Tour de France’s perennial runner-up Poulidor dies at 83

FILE PHOTO: Former French cyclist Raymond Poulidor is seen on the podium of the 168.5 km ninth stage of the centenary Tour de France cycling race from Saint-Girons to Bagneres-de-Bigorre July 7, 2013. REUTERS/Eric Gaillard

French cyclist Raymond Poulidor, best known for failing to win the Tour de France while coming agonisingly close on numerous occasions, has died aged 83, the media reported on Wednesday.

Nicknamed “Pou-Pou” and a public favourite because of his perennial runner-up status, Poulidor’s rivalry with compatriot Jacques Anquetil – who won the Tour de France five times – gripped the country in the 1960s.

As Anquetil’s career wound down at the end of that decade, many thought Poulidor’s time had come. But it was not to be, as his path was then blocked by another Tour de France great, Belgian Eddy Merckx, who also won the sport’s big prize five times between 1969 and 1974.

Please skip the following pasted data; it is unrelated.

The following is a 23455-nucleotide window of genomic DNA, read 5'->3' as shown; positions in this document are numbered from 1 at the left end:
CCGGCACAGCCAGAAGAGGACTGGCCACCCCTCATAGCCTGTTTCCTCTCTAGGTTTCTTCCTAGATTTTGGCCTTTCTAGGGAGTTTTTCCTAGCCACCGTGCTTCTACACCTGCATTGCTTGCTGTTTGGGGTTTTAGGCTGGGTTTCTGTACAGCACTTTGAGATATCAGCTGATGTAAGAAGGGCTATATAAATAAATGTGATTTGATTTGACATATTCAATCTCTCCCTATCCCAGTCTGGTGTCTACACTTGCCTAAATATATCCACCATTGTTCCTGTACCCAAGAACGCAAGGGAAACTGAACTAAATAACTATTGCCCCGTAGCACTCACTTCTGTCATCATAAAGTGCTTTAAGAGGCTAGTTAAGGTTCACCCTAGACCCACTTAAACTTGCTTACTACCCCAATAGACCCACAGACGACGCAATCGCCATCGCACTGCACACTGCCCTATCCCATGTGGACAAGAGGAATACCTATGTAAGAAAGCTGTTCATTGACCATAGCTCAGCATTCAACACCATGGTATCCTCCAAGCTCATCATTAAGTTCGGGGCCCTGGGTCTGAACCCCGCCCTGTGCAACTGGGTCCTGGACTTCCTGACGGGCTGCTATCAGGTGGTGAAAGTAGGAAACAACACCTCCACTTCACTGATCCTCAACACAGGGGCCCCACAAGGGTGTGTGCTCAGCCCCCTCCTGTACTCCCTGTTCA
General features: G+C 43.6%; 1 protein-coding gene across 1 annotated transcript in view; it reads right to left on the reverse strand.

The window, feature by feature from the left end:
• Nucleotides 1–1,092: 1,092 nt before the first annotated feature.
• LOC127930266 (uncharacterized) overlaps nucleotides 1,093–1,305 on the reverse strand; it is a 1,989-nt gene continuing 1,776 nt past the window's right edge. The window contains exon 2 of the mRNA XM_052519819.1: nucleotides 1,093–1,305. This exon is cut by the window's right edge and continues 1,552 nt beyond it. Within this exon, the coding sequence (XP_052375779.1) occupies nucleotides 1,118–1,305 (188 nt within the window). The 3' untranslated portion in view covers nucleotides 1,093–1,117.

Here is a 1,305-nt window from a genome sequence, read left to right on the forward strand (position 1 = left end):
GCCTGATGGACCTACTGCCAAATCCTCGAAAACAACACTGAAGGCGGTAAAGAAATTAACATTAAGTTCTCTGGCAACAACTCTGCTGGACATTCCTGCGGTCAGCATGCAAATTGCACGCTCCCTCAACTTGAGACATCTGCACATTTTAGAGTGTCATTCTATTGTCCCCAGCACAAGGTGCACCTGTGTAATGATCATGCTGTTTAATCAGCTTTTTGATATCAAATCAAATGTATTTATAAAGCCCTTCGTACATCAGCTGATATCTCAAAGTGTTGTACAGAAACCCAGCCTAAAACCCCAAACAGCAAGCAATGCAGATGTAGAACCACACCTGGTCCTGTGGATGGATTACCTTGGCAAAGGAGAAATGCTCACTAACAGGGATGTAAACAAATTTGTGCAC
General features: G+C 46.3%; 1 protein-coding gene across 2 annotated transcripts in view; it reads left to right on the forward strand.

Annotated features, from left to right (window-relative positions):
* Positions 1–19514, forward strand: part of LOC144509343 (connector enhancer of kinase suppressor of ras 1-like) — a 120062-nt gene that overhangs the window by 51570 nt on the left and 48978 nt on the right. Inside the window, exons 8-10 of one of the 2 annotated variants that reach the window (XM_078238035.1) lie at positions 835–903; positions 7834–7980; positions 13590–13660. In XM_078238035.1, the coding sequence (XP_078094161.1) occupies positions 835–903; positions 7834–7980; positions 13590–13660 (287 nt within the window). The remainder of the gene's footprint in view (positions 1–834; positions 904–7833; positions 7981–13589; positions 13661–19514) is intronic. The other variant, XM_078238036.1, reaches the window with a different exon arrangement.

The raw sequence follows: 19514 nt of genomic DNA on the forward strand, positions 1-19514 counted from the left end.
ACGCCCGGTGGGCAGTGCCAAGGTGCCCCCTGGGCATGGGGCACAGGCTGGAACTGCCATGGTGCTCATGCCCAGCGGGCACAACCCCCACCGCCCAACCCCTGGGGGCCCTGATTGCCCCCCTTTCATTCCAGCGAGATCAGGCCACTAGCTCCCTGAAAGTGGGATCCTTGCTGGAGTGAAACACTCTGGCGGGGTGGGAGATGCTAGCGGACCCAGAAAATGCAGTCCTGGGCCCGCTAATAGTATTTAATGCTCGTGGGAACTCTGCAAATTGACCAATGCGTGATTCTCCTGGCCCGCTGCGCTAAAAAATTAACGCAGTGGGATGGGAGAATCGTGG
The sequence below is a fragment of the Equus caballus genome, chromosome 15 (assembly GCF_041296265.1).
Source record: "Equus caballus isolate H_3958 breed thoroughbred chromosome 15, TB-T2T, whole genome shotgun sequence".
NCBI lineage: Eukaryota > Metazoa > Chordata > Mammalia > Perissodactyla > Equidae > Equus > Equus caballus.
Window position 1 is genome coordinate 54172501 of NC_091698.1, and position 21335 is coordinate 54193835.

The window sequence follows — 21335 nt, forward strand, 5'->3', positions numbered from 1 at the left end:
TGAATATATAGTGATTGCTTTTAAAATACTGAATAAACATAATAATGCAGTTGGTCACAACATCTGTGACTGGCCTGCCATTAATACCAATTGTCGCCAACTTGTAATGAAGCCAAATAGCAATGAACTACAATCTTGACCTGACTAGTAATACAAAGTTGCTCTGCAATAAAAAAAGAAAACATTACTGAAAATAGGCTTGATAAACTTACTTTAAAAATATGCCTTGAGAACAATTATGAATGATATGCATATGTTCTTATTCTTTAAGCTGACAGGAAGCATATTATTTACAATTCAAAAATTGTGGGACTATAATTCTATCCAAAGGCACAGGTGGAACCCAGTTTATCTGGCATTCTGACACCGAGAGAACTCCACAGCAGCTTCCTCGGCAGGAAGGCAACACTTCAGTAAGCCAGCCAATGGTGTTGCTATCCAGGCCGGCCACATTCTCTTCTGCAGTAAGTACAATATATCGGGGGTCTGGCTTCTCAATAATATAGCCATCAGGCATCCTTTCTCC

Merckx told French radio station RTL that Poulidor was “a great champion, a great man and a great friend. It’s a real loss for the cycling sport”.

Poulidor finished the Tour de France in second place three times (1964, 1965, 1974) and five times in third (1962, 1966, 1969, 1972 and 1976).

He was born in 1936 in central France and started racing professionally in 1959.

He leaves behind a cycling dynasty – his grandson, Dutchman Mathieu van der Poel, is an emerging cycling talent who won this year’s edition of the Amstel Gold Race in the Netherlands.

Source: Reuters, Benoit Van Overstraeten